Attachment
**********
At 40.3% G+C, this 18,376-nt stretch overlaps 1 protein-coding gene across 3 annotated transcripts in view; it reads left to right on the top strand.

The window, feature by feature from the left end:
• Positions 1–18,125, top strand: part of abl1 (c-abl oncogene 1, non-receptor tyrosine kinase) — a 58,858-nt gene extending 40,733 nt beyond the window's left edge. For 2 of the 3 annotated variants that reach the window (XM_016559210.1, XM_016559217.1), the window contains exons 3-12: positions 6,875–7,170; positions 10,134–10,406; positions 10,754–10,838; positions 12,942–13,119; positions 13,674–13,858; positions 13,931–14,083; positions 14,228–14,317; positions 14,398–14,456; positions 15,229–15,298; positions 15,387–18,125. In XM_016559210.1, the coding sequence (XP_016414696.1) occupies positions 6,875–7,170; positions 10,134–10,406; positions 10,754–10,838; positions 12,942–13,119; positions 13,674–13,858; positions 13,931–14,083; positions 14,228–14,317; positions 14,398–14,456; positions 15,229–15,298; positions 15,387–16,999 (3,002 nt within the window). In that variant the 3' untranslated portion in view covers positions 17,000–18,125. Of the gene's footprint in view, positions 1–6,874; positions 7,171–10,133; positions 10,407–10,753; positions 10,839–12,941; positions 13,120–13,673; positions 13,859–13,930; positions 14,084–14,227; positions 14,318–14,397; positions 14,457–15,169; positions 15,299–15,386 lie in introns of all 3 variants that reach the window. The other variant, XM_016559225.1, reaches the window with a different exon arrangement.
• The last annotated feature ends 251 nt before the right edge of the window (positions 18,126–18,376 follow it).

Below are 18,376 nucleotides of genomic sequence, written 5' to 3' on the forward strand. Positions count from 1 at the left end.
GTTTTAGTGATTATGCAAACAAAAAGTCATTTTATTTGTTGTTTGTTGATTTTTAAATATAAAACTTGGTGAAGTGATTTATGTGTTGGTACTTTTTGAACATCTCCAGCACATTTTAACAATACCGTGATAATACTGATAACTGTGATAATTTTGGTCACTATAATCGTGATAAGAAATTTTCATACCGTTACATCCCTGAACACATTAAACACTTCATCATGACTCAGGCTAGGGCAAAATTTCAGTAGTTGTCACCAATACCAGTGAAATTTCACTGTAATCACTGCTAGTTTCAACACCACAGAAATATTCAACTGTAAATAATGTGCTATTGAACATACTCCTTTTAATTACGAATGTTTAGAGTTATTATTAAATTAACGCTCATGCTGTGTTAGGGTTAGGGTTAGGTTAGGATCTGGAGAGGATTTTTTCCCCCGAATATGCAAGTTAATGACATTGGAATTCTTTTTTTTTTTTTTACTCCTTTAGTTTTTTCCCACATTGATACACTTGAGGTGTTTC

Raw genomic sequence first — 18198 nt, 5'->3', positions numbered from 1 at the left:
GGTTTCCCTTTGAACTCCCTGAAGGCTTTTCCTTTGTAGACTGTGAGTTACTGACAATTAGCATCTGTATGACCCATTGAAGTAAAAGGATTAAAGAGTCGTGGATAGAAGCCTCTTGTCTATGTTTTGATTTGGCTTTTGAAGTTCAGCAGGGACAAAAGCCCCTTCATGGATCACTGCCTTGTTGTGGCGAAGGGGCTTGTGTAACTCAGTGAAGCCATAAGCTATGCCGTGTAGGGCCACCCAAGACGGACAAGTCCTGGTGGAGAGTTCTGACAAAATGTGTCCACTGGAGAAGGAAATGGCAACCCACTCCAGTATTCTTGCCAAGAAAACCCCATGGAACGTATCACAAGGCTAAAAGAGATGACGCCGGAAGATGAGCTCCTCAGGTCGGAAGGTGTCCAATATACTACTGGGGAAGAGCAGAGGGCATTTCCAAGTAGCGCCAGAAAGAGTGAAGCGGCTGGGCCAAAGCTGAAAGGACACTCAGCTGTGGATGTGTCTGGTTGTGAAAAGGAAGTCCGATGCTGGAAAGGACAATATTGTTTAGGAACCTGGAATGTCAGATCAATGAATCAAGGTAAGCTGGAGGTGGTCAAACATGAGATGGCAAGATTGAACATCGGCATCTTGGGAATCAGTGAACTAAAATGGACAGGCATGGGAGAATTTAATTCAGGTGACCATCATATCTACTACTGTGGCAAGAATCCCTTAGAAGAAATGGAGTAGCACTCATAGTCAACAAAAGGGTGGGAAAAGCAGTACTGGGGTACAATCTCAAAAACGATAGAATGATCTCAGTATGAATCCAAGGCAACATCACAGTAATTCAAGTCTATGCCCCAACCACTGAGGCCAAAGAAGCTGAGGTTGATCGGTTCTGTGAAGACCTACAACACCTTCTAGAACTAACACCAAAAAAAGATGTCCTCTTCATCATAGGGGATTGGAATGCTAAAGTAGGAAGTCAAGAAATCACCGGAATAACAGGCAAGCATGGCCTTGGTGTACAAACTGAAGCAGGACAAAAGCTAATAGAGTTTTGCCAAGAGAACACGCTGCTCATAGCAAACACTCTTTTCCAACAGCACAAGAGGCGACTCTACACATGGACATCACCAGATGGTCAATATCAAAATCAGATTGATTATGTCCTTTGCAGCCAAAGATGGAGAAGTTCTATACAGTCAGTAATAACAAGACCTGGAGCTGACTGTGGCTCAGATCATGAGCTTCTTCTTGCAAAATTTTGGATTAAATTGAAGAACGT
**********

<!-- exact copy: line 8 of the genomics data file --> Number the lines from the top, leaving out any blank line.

GGTTTCCCTTTGAACTCCCTGAAGGCTTTTCCTTTGTAGACTGTGAGTTACTGACAATTAGCATCTGTATGACCCATTGAAGTAAAAGGATTAAAGAGTCGTGGATAGAAGCCTCTTGTCTATGTTTTGATTTGGCTTTTGAAGTTCAGCAGGGACAAAAGCCCCTTCATGGATCACTGCCTTGTTGTGGCGAAGGGGCTTGTGTAACTCAGTGAAGCCATAAGCTATGCCGTGTAGGGCCACCCAAGACGGACAAGTCCTGGTGGAGAGTTCTGACAAAATGTGTCCACTGGAGAAGGAAATGGCAACCCACTCCAGTATTCTTGCCAAGAAAACCCCATGGAACGTATCACAAGGCTAAAAGAGATGACGCCGGAAGATGAGCTCCTCAGGTCGGAAGGTGTCCAATATACTACTGGGGAAGAGCAGAGGGCATTTCCAAGTAGCGCCAGAAAGAGTGAAGCGGCTGGGCCAAAGCTGAAAGGACACTCAGCTGTGGATGTGTCTGGTTGTGAAAAGGAAGTCCGATGCTGGAAAGGACAATATTGTTTAGGAACCTGGAATGTCAGATCAATGAATCAAGGTAAGCTGGAGGTGGTCAAACATGAGATGGCAAGATTGAACATCGGCATCTTGGGAATCAGTGAACTAAAATGGACAGGCATGGGAGAATTTAATTCAGGTGACCATCATATCTACTACTGTGGCAAGAATCCCTTAGAAGAAATGGAGTAGCACTCATAGTCAACAAAAGGGTGGGAAAAGCAGTACTGGGGTACAATCTCAAAAACGATAGAATGATCTCAGTATGAATCCAAGGCAACATCACAGTAATTCAAGTCTATGCCCCAACCACTGAGGCCAAAGAAGCTGAGGTTGATCGGTTCTGTGAAGACCTACAACACCTTCTAGAACTAACACCAAAAAAAGATGTCCTCTTCATCATAGGGGATTGGAATGCTAAAGTAGGAAGTCAAGAAATCACCGGAATAACAGGCAAGCATGGCCTTGGTGTACAAACTGAAGCAGGACAAAAGCTAATAGAGTTTTGCCAAGAGAACACGCTGCTCATAGCAAACACTCTTTTCCAACAGCACAAGAGGCGACTCTACACATGGACATCACCAGATGGTCAATATCAAAATCAGATTGATTATGTCCTTTGCAGCCAAAGATGGAGAAGTTCTATACAGTCAGTAATAACAAGACCTGGAGCTGACTGTGGCTCAGATCATGAGCTTCTTCTTGCAAAATTTTGGATTAAATTGAAGAACGT